What To Do Before Filing An Injury Claim
Putting together a personal injury claim can be a complex process, and it helps to come at it with an eye for small details. The following four things are what a personal injury attorney would tell you to straighten out before you start submitting an actual claim.
Get the Dates Right
There are two important dates in every injury case. The first is the exact date and time of the incident. The second is the date you need to have your claim failed by. In most states, you will have between two and three years from the time of an incident to file a claim. Always learn about the statute of limitations for your state so you can take it into account.
It's easy to think that two to three years is a lot of time. However, a personal injury attorney services firm won't want to submit your claim until the full extent of your injuries is actually known. Depending on the availability of doctors and the nature of the injuries, it may take half a year to a year just to get to that point. Add in time for filing a claim, and you're much closer to the deadline than you might expect.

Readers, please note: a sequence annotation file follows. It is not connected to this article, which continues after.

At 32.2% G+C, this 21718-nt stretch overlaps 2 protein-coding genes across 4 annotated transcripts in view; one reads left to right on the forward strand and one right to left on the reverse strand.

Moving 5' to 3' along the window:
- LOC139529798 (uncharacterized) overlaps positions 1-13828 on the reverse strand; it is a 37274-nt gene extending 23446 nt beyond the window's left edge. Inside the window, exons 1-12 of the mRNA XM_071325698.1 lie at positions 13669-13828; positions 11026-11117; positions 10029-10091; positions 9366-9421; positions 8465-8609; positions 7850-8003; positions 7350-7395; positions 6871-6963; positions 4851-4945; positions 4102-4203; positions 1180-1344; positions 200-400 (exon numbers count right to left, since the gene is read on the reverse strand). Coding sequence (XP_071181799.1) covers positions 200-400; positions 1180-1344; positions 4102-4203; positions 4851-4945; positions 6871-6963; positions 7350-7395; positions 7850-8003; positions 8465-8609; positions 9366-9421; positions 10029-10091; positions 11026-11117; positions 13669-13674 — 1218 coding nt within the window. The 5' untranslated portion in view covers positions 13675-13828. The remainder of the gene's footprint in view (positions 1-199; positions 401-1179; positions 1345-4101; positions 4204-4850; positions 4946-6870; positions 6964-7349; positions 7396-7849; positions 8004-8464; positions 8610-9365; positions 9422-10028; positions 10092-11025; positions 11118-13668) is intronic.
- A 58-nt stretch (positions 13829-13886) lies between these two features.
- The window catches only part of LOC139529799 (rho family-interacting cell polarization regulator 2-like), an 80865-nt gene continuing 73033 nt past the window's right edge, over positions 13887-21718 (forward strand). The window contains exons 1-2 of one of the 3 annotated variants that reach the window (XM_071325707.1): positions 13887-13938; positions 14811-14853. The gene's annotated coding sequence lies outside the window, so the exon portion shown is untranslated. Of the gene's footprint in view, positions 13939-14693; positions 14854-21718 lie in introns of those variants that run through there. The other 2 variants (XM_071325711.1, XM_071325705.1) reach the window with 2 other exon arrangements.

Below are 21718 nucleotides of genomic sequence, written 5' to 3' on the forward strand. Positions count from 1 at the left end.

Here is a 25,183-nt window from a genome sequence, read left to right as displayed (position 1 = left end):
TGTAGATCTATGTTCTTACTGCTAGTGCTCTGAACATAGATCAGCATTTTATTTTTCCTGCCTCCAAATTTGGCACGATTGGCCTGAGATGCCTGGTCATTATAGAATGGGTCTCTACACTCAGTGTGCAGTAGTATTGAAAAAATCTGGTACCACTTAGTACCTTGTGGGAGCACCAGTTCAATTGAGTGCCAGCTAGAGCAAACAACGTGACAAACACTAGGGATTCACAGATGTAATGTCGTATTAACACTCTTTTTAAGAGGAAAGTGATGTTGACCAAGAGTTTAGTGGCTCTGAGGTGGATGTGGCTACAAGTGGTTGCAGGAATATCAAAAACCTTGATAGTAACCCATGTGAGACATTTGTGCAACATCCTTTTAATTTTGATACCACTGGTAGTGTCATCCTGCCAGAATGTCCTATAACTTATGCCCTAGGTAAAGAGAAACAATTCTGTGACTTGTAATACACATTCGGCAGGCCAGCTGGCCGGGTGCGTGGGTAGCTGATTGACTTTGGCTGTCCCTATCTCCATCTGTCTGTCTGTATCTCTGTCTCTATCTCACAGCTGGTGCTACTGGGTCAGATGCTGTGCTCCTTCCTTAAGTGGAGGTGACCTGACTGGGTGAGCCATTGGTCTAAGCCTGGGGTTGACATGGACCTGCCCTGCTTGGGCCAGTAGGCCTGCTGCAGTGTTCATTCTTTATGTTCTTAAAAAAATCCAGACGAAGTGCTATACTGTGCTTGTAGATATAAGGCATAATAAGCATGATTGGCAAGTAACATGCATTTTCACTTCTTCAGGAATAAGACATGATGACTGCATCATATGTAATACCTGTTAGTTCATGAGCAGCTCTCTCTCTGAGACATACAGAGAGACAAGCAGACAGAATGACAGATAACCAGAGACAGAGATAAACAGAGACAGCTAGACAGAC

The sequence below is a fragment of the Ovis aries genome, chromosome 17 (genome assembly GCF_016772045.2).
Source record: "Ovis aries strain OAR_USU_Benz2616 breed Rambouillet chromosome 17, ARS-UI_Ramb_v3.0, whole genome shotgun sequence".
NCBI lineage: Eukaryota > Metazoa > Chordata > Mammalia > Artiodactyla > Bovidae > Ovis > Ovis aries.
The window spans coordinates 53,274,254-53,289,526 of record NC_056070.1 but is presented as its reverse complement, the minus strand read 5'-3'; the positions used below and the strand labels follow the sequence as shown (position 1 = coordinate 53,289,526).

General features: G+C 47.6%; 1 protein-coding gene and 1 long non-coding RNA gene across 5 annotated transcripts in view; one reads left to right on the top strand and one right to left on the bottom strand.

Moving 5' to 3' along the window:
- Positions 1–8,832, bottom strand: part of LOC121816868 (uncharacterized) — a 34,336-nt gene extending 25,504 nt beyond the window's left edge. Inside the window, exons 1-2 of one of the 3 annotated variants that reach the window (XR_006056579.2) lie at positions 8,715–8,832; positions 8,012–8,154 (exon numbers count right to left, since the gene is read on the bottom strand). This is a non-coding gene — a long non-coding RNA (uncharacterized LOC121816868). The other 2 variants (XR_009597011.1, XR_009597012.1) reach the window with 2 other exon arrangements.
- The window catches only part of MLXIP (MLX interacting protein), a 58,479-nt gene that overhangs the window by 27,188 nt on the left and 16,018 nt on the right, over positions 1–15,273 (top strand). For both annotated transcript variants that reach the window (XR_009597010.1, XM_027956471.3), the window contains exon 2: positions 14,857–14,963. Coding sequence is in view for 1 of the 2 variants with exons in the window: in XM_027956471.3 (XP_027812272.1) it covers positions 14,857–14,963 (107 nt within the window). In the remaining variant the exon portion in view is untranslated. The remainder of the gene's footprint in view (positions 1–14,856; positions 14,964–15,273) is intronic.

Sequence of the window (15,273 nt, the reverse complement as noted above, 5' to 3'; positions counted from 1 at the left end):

Whenever you speak with any relevant person about your situation, get their name. Was there a witness? Get their name. Did a police officer respond? Get their name. Did you visit the doctor? Get their name.
If possible, also make it a point to collect contact information. This will give your personal injury attorney a better starting point as they collect information and depositions.
The direct victims of an incident will typically have legal standing to file injury claims. Other parties, however, may face more headwinds. Dependent children of parents who were disabled to the point of incapacity usually have standing to sue. Similarly, spouses often have standing to sue for things like loss of companionship. Folks with most other relationships, such as the parents of non-dependents or a victim's siblings, will likely struggle to establish standing.
Identify the Duty of Care
Each person has a responsibility to avoid allowing preventable injuries to happen to others. For example, a hardware store has to make sure cans of paint won't fall off shelves and hit customers. When looking at the events of an incident, try to figure out who was responsible for preventing it.